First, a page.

"Not at all," Pototcki said. "When I was a child, I had little clay soldiers with which I played. One young boy was jealous of me and broke my soldiers. I cried to my father and asked him to punish the boy. When my father ignored me, I thought, 'Wait until I grow up and become the local feudal lord. I will then punish this boy.'

"When I grew up and did have the power to punish him, I was mature enough to realize how foolish it was to make an issue of something as insignificant as a few little clay soldiers, and I did nothing to punish the man who had broken them when he was a child.

"When I get to heaven and realize how insignificant is this puny little body that you are about to destroy, do you think I will make an issue of it?"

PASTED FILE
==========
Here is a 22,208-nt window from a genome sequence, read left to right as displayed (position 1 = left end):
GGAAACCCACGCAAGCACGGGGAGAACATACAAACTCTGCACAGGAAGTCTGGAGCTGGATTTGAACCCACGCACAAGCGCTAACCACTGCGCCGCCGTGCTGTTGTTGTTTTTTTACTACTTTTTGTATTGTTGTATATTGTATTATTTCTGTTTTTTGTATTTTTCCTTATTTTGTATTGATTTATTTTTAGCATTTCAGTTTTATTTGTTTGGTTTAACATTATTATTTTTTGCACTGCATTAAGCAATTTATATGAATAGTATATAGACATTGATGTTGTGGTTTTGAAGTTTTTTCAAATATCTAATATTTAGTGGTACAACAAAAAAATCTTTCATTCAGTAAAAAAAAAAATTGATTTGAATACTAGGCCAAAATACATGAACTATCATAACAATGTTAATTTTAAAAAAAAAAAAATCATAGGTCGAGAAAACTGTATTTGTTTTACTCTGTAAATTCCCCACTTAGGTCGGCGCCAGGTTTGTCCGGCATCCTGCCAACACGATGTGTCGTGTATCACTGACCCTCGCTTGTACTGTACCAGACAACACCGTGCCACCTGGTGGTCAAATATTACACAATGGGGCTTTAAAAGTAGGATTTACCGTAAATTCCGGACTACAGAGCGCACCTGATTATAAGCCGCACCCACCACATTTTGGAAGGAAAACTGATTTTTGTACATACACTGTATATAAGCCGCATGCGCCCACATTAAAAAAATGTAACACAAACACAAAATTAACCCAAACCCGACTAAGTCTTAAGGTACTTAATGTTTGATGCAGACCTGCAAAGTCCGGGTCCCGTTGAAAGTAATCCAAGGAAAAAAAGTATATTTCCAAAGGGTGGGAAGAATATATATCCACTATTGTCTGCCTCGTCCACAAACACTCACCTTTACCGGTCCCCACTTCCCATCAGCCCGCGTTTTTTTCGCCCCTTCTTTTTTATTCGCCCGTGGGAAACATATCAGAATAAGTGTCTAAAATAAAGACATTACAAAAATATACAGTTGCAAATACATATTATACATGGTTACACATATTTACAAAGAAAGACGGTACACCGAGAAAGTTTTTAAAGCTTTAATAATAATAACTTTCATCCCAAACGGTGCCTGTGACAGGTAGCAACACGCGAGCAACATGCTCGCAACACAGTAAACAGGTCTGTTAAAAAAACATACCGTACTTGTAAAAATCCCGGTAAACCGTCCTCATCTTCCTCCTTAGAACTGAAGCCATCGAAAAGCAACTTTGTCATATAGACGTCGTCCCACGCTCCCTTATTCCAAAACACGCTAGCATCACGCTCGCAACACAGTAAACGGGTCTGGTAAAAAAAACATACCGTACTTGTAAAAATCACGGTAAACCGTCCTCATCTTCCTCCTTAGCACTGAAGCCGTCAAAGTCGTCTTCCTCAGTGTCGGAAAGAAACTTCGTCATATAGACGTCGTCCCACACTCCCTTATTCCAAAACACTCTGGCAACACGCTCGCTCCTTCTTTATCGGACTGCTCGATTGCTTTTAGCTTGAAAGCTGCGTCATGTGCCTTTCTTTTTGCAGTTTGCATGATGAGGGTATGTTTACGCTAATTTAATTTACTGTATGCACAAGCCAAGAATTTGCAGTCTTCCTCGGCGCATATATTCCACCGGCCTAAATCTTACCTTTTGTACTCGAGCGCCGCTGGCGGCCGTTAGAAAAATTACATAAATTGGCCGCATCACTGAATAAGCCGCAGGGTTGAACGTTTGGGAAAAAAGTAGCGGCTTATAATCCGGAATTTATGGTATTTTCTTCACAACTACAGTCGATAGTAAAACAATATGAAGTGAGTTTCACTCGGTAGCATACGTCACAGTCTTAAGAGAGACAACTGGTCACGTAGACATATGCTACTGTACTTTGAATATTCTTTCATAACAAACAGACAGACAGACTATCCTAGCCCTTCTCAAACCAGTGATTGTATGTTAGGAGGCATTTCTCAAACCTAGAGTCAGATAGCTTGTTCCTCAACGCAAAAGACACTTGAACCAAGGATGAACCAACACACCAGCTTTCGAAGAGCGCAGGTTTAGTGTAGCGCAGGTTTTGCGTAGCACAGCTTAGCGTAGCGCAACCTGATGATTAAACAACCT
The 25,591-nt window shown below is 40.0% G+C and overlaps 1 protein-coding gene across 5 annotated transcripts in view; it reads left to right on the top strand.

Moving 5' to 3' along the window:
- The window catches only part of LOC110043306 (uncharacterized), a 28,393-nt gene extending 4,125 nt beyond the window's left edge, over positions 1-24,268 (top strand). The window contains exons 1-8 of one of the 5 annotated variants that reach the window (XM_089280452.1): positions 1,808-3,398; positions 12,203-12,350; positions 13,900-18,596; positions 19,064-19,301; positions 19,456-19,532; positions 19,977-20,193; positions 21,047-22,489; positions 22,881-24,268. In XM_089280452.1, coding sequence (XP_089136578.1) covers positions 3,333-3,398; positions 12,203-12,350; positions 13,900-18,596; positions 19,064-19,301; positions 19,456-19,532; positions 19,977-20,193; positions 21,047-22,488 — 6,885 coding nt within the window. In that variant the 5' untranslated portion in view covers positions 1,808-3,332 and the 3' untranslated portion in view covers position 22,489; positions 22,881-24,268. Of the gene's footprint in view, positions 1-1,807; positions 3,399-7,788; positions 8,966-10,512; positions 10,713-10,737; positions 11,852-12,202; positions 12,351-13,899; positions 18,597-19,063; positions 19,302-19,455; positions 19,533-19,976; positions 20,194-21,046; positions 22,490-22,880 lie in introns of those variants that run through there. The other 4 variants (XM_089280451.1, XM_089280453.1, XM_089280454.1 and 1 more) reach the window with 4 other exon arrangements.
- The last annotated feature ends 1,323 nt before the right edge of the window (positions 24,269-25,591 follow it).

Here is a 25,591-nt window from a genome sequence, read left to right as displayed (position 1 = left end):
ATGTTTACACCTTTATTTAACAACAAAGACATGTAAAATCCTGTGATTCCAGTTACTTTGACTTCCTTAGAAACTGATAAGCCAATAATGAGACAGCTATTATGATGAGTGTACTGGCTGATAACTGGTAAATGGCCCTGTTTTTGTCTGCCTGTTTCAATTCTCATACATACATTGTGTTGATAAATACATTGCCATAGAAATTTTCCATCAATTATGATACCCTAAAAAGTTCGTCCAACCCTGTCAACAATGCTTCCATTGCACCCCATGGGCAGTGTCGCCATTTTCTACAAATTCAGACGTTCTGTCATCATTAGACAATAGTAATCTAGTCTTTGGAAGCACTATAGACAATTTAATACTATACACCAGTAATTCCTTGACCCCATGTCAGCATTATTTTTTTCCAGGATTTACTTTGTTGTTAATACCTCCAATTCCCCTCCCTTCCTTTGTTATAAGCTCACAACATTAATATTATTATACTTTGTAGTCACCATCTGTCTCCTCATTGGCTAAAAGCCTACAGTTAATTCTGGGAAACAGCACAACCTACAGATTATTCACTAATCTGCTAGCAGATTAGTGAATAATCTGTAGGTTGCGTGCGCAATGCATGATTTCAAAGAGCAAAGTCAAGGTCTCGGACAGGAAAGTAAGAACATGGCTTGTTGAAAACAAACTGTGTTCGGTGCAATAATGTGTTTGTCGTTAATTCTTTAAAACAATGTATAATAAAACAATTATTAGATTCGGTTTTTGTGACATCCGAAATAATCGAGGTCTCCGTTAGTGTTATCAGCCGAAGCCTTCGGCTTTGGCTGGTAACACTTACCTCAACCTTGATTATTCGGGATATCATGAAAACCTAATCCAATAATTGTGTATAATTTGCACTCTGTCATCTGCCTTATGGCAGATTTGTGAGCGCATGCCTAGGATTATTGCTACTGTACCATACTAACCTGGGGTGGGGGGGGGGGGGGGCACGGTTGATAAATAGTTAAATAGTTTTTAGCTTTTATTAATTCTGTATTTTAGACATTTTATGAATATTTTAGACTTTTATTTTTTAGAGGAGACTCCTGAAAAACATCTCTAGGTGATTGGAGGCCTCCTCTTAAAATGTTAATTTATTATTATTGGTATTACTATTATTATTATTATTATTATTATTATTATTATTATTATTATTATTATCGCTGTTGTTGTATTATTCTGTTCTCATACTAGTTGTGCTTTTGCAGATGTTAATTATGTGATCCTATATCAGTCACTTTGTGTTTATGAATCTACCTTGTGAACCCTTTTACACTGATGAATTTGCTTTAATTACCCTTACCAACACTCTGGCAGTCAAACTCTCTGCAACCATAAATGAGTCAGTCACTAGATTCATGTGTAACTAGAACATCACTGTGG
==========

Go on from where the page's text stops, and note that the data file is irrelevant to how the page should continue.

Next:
That was true wisdom. If we had the wisdom to think how insignificant the incident that angered us really was, we would not retain the resentment.

There are many anecdotes of how our Torah personalities overcame their feelings of resentment. One of them demonstrates not only their divesting themselves of resentment, but also the incomparable level of honesty they possessed.

A man came to Rabbi Eliyahu Lopian asking his forgiveness for having offended him. "I don't recall you ever having offended me. How can I forgive something of which I am not aware?"

After some urging, the man told Rabbi Lopian just how he had offended him. Rabbi Lopian said, "It is easy for me to say that I forgive you, but I am afraid that this would just be lip service, and that in my heart I might still bear a grudge. My statement, 'I forgive you' would be less than truthful.